Southern Ecuador Hummingbird & Tanager Extravaganza: Aug 26—Sep 06, 2018

Register NowTour Details

Price: To Be Announced.
Departs: Guayaquil
Tour Limit: 8
Operations Manager: Margaret Anderson
Itinerary Forthcoming

Tour Leaders


Paul Greenfield

Paul Greenfield grew up near New York City and became interested in birds as a child. He rec...

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Register for this Tour

Register for this tour by phone (800/328-VENT or 512/328-5221), or by downloading a tour registration form. Signed and completed forms can be faxed, mailed, or scanned and emailed to the VENT office.

Grass-green Tanager

Grass-green Tanager— Photo: Andrew Whittaker


This spectacular complement to our Northern Ecuador’s Hummingbird & Tanager Extravaganza features the dramatic habitat and elevational diversity of southern Ecuador and the promise of up to 60 hummingbird species and as many as 50 tanagers (and more if we’re counting their dacnis, honeycreeper, and conebill relatives).

Ecuador has long been regarded as the planet’s hummingbird and tanager epicenter, and on this exciting sequel to our Northern Ecuador Extravaganza we’ll experience many of southern Ecuador`s prime habitats and ecosystems while in pursuit of these spectacular living gems that exemplify the glory of the Neotropics. This trip has been designed specifically for birding enthusiasts and photographers, along with anyone sporting a whim for the joys of Neotropical birding and a special focus on color and glitter! Of the nearly 200 species of hummers and tanagers (including their allies) found in this region, we hope to enjoy well over half of them, including many of the same actors present on the “Northern” tour, along with a whole new cast of superstars!

Rainbow-bearded Thornbill

Rainbow-bearded Thornbill— Photo: Stubblefield Photography/shutterstock


We will explore high temperate and páramo zone habitats at El Cajas National Park where we’ll search for mixed foraging flocks and their attendant tanagers and scan flowering trees and shrubs for an array of hummingbirds with names as angelic as their appearances, making a special effort to locate the endemic Violet-throated Metaltail, one of South America’s most range-restricted hummers. At the lovely Copalinga Lodge, in the exceptionally diverse Amazonian foothill region, the many possibilities can be overwhelming, and their fruit and nectar feeders will not disappoint.

Tapichalaca Reserve promises to be alive with hummers, and we will be on the look-out for a broad selection of stunning temperate and subtropical zone tanagers in this avian-rich area.  We’ll venture farther south for a brief visit to the high temperate-zone Utuana Reserve and overnight at Jorupe Reserve’s Urraca Lodge, set in the famed Tumbesian endemic bioregion. Finally, we’ll close out our extravaganza at Buenaventura Reserve, where the feeders and cloud-forest at Umbrellabird Lodge teem with incredible species diversity.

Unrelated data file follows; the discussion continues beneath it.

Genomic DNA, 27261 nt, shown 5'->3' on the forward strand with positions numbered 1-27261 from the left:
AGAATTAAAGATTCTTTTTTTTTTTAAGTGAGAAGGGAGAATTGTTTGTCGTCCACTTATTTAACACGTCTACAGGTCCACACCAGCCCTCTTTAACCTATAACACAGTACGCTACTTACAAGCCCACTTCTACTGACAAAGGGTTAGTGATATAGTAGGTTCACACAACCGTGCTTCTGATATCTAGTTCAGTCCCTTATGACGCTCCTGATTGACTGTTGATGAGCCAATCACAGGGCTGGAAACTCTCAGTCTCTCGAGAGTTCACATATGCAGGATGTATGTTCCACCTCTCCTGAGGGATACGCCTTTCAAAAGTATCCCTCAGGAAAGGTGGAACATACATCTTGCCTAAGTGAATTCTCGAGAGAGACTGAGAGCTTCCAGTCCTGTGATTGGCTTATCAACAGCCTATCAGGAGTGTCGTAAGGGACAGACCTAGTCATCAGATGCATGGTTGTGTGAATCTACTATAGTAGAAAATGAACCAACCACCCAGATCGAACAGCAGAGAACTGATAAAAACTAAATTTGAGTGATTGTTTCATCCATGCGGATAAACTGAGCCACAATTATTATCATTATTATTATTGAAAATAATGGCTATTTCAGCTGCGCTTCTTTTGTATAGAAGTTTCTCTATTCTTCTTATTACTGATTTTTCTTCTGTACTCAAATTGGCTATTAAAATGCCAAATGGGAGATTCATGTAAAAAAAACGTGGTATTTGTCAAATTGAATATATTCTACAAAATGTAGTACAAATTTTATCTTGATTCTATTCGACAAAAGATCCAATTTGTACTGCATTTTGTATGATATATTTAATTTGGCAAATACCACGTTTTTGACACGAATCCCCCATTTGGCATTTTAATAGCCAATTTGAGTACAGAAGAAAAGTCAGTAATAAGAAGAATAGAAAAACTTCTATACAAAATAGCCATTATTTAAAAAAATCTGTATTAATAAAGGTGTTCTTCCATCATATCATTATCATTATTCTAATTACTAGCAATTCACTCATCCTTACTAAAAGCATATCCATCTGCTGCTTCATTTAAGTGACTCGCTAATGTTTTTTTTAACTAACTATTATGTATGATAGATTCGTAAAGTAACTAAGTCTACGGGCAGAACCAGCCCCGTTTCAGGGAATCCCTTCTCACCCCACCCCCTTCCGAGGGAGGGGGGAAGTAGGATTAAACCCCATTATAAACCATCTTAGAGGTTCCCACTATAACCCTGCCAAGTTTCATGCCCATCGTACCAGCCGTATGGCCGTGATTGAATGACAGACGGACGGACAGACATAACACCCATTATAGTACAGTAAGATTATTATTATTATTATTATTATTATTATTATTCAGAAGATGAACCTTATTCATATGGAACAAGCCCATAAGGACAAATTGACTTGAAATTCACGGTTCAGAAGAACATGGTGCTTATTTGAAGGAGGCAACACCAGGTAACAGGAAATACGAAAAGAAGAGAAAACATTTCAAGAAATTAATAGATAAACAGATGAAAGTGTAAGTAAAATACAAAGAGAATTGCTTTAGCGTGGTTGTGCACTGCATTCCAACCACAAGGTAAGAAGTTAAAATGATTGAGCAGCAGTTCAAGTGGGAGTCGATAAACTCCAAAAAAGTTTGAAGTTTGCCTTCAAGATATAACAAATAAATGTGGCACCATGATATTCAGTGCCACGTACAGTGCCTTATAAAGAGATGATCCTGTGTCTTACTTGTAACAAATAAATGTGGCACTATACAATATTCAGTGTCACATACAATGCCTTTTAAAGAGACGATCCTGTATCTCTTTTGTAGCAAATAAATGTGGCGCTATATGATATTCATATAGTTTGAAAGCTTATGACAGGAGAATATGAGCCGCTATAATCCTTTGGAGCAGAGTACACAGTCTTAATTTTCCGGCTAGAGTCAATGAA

The list of possibilities is far too extensive to present here, but consider this tiny sample: six mountain-tanagers; Black-and-white, Grass-green, Orange-eared, Green-and-gold, Yellow-bellied, Turquoise, Blue-necked, Paradise, Rufous-throated, Golden-eared, Golden, Spotted, and Saffron-crowned tanagers; Golden-collared Honeycreeper; Tit-like Dacnis; Giant Conebill; and hummingbirds like White-tipped and Buff-tailed sicklebills; Green and Wire-crested thorntails; Spangled Coquette; Booted Racket-tail; Purple-crowned and Black-eared fairies; Black-throated and Violet-fronted brilliants; Gould’s Jewelfront; Emerald-bellied Woodnymph; Ecuadorian Plumeleteer; Ecuadorian Piedtail; Rainbow Starfrontlet; Flame-throated, Amethyst-throated, and Purple-throated sunangels; Long-billed Starthroat; Purple-collared, Little, Gorgeted, and Short-tailed woodstars; and Rufous-capped Thornbill.

Good accommodations and good to excellent cuisine; some field lunches; birding is varied with visits to feeding stations mixed with roadside and optional forest birding; some long drives between sites; optional walking on varied terrain; varied altitudes with visits to two high-elevation sites (maximum 12,500 ft.); midday rest periods most days; climate ranging from cool to mildly warm and hot, humid, and dry (briefly).